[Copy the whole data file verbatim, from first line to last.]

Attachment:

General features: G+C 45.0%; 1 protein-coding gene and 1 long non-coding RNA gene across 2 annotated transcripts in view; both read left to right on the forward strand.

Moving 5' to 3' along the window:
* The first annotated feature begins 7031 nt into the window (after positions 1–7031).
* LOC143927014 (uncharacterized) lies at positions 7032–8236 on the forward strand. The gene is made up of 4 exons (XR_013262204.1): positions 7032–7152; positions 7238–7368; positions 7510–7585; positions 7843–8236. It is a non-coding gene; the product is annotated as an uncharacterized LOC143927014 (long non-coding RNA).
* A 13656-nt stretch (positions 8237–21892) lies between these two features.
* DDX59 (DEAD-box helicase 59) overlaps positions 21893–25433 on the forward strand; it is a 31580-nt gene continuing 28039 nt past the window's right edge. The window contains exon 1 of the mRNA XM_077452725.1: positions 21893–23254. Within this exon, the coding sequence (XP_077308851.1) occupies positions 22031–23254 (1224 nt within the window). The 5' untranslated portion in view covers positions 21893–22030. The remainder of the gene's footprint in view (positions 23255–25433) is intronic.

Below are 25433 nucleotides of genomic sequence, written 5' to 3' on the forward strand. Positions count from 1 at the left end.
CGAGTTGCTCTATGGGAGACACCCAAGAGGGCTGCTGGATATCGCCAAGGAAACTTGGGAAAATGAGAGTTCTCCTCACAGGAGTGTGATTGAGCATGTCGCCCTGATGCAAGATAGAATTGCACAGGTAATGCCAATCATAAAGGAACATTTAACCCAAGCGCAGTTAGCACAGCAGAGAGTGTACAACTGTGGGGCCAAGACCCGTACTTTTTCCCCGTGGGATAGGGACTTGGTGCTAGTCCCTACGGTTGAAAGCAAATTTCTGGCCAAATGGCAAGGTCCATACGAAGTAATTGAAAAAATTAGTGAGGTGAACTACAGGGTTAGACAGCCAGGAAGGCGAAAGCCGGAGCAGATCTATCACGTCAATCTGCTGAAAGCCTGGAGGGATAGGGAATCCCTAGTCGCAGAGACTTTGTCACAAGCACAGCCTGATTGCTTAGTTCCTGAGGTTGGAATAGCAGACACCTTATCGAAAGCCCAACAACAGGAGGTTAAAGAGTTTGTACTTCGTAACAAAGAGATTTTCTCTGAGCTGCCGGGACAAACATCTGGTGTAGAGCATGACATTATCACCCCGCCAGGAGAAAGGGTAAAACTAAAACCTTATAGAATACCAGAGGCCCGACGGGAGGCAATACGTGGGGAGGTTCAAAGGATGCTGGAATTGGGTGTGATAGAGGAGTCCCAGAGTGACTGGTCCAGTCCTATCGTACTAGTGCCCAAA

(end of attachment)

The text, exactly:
General features: G+C 45.0%; 1 protein-coding gene and 1 long non-coding RNA gene across 2 annotated transcripts in view; both read left to right on the forward strand.

Moving 5' to 3' along the window:
* The first annotated feature begins 7031 nt into the window (after positions 1–7031).
* LOC143927014 (uncharacterized) lies at positions 7032–8236 on the forward strand. The gene is made up of 4 exons (XR_013262204.1): positions 7032–7152; positions 7238–7368; positions 7510–7585; positions 7843–8236. It is a non-coding gene; the product is annotated as an uncharacterized LOC143927014 (long non-coding RNA).
* A 13656-nt stretch (positions 8237–21892) lies between these two features.
* DDX59 (DEAD-box helicase 59) overlaps positions 21893–25433 on the forward strand; it is a 31580-nt gene continuing 28039 nt past the window's right edge. The window contains exon 1 of the mRNA XM_077452725.1: positions 21893–23254. Within this exon, the coding sequence (XP_077308851.1) occupies positions 22031–23254 (1224 nt within the window). The 5' untranslated portion in view covers positions 21893–22030. The remainder of the gene's footprint in view (positions 23255–25433) is intronic.

Below are 25433 nucleotides of genomic sequence, written 5' to 3' on the forward strand. Positions count from 1 at the left end.
CGAGTTGCTCTATGGGAGACACCCAAGAGGGCTGCTGGATATCGCCAAGGAAACTTGGGAAAATGAGAGTTCTCCTCACAGGAGTGTGATTGAGCATGTCGCCCTGATGCAAGATAGAATTGCACAGGTAATGCCAATCATAAAGGAACATTTAACCCAAGCGCAGTTAGCACAGCAGAGAGTGTACAACTGTGGGGCCAAGACCCGTACTTTTTCCCCGTGGGATAGGGACTTGGTGCTAGTCCCTACGGTTGAAAGCAAATTTCTGGCCAAATGGCAAGGTCCATACGAAGTAATTGAAAAAATTAGTGAGGTGAACTACAGGGTTAGACAGCCAGGAAGGCGAAAGCCGGAGCAGATCTATCACGTCAATCTGCTGAAAGCCTGGAGGGATAGGGAATCCCTAGTCGCAGAGACTTTGTCACAAGCACAGCCTGATTGCTTAGTTCCTGAGGTTGGAATAGCAGACACCTTATCGAAAGCCCAACAACAGGAGGTTAAAGAGTTTGTACTTCGTAACAAAGAGATTTTCTCTGAGCTGCCGGGACAAACATCTGGTGTAGAGCATGACATTATCACCCCGCCAGGAGAAAGGGTAAAACTAAAACCTTATAGAATACCAGAGGCCCGACGGGAGGCAATACGTGGGGAGGTTCAAAGGATGCTGGAATTGGGTGTGATAGAGGAGTCCCAGAGTGACTGGTCCAGTCCTATCGTACTAGTGCCCAAA